Summer 2008: from the EAA

Allison Dykes, Vice-President for Alumni Relations

Bryan Meltz

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By Allison Dykes

Dear Friends,

Thoughts of summer conjure lazy days, lounging by swimming pools or in deck chairs, vacationing at the beach or in the mountains, and spending your time pretty much anywhere but in school. Summer at Emory has always equated to the slow time of year . . . at least it used to. For the past few years, summer has been the time of construction, and 2008 is no different as new freshman residence halls are rising quickly in the heart of campus, ready to welcome the Class of 2012 this fall. But other than that, Emory summers have been pretty quiet.

Not anymore. At least this summer, there has been a lot of action with Emory’s alumni community, and the diversity of happenings makes me think of our alumni’s past, present, and future—how they are intertwined, and how Emory’s past, present, and future are never far away, no matter where you are.

The future of Emory alumni is the Class of 2008, all 3,595 members of it, who graduated on May 12. If they are as engaged as alumni as they were while students, we’re in great shape. Their embrace of new Emory traditions has been remarkable, and it just shows how much they care about Emory and about each other.

The 2008 Candlelight Crossover was the largest in the event’s five-year history. The Class of 2008 got involved with the Emory Alumni Association (EAA) in a variety of new and vibrant ways. The Student Alumni Association (SAA) came up with several dynamic programs throughout the year, including the 100 Senior Honorary, an award ceremony that honors the one hundred most accomplished members of the graduating class (as chosen by representatives from across Emory, including faculty, staff, and alumni). It truly is the best of the best.

Emory students, as well as our young alumni, also are taking the lead on building the EAA’s social networks. For instance, a search for “Emory” on Facebook proves our students and alumni are all over. Online social networking is a fun, and very effective, way to build community.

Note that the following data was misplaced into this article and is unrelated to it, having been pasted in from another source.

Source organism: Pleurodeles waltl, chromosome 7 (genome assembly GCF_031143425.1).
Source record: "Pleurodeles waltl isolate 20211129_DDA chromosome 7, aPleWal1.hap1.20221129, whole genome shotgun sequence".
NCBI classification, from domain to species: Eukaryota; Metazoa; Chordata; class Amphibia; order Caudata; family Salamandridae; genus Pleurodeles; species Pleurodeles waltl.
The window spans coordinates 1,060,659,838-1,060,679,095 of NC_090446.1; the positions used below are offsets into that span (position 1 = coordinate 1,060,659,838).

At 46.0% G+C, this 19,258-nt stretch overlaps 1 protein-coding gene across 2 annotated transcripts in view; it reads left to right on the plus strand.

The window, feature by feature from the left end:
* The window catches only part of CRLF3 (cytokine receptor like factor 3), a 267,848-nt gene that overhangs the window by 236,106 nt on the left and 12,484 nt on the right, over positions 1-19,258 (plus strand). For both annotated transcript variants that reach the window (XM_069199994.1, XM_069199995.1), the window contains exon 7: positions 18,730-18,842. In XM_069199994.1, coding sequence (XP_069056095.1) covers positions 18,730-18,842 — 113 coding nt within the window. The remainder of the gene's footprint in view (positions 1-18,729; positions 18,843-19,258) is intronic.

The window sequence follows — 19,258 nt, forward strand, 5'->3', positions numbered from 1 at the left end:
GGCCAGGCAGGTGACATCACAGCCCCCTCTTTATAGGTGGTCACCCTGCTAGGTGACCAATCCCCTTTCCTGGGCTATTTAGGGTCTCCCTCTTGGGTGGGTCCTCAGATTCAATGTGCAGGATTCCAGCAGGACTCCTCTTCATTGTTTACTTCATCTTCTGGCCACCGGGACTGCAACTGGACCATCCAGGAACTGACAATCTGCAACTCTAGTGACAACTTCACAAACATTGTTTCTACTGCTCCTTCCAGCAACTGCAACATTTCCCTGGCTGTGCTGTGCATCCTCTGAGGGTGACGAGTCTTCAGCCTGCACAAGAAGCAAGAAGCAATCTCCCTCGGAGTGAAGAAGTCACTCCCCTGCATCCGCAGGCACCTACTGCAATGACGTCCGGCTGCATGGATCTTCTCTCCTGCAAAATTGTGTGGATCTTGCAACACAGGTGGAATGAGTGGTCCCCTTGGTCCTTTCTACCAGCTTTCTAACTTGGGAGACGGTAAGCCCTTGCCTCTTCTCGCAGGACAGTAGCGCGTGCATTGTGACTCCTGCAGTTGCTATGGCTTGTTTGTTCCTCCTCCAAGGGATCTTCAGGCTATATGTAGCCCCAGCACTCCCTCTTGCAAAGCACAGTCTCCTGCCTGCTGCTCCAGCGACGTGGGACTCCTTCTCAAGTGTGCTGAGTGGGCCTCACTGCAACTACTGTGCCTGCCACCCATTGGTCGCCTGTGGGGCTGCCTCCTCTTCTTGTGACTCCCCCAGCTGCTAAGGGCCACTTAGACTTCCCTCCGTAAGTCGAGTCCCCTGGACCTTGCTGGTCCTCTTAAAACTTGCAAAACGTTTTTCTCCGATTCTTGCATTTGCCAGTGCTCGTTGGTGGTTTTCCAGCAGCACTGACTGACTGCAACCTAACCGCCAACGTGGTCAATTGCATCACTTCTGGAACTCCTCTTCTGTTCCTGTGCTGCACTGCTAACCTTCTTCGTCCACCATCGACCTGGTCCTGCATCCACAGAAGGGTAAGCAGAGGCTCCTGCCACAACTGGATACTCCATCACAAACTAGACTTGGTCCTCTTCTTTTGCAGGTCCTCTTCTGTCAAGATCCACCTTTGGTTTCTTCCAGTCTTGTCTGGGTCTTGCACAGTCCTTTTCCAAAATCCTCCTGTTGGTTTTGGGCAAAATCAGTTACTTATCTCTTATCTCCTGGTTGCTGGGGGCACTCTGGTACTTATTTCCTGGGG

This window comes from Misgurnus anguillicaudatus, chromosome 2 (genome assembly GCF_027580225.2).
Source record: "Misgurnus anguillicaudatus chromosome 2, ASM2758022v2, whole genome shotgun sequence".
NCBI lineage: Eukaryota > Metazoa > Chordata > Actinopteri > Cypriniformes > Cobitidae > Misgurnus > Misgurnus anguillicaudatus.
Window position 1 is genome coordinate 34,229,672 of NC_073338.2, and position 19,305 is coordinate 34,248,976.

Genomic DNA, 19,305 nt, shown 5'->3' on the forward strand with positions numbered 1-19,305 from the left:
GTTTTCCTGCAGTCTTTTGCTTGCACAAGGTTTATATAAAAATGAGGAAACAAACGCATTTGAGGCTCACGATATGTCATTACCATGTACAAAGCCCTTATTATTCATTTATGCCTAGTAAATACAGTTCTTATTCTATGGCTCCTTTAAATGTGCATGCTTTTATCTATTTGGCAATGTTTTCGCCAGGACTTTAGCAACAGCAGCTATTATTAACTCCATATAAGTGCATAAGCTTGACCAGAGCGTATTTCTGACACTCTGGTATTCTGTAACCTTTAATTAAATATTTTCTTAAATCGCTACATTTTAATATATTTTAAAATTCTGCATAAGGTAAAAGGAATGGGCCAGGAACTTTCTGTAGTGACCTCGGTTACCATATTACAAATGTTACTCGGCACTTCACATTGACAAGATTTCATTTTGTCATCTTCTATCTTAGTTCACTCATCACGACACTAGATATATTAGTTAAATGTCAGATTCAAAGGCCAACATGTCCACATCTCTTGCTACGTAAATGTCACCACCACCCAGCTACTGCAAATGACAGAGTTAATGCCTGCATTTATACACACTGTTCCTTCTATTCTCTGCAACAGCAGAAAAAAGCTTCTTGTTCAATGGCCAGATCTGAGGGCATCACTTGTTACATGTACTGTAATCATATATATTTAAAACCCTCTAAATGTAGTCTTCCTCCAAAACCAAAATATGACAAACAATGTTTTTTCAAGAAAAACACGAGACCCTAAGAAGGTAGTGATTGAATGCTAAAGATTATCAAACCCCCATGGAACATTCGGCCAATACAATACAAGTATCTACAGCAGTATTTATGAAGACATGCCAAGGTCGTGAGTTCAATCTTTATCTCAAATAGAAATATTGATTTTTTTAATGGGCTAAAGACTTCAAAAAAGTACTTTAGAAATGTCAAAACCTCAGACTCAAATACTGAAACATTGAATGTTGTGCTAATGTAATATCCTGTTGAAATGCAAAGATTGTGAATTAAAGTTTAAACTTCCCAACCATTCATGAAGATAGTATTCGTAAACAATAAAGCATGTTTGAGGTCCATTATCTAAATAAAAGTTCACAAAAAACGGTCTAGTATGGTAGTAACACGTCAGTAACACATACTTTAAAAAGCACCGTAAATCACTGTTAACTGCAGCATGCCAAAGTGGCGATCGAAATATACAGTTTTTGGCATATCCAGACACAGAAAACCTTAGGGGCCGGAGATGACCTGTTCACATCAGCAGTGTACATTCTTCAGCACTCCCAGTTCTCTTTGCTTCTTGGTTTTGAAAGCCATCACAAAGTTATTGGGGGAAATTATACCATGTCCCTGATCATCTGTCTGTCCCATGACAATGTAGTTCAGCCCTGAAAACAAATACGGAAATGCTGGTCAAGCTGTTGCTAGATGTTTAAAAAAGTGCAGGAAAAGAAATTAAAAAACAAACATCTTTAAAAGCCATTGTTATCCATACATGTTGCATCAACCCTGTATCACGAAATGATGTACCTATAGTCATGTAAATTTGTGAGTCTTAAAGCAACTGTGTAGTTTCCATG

The strong leadership of the present was most visible during Emory Alumni Leadership Weekend: Building the Network, a first-of-its-kind gathering on campus of more than one hundred alumni, June 13–15. Members of the Emory Alumni Board mixed with more than fifty volunteer leaders from EAA alumni chapters and interest groups around the country. Just putting dozens of Emory’s most engaged alumni in the same room for social events (one at the new School of Medicine building and a second at the Michael C. Carlos Museum) led to such fascinating conversations that the diverse programming the weekend offered—outlining best practices for regional chapters and how the EAA supports its alumni volunteers, among other things—seemed almost secondary to the free flow of friendship and camaraderie.

The leaders who attended are excited about taking ideas back to their constituents, so that even the alumni who did not attend the weekend will benefit though the lessons learned by our chapter leaders from around the country.

In alumni relations, the past is never forgotten. In fact, the past is constantly relived through the stories of our 105,000 alumni. As we prepare for Emory Homecoming Weekend, September 26–28, the EAA is thinking frequently about the past as we plan for ten reunions and a variety of other programming to welcome you back to campus.

In that way, the past is never really past. And it’s the mission of the EAA to keep the past alive in the minds and hearts of Emory alumni, to bring those fond memories back, and to encourage our alumni to make new ones.

Enjoy the remainder of your summer, and I hope to see all of you back on campus this fall for Emory Homecoming Weekend. In the meantime, if you have any ideas or just want to say hello, I can always be reached by email at I look forward to hearing from you.

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Summer 2008

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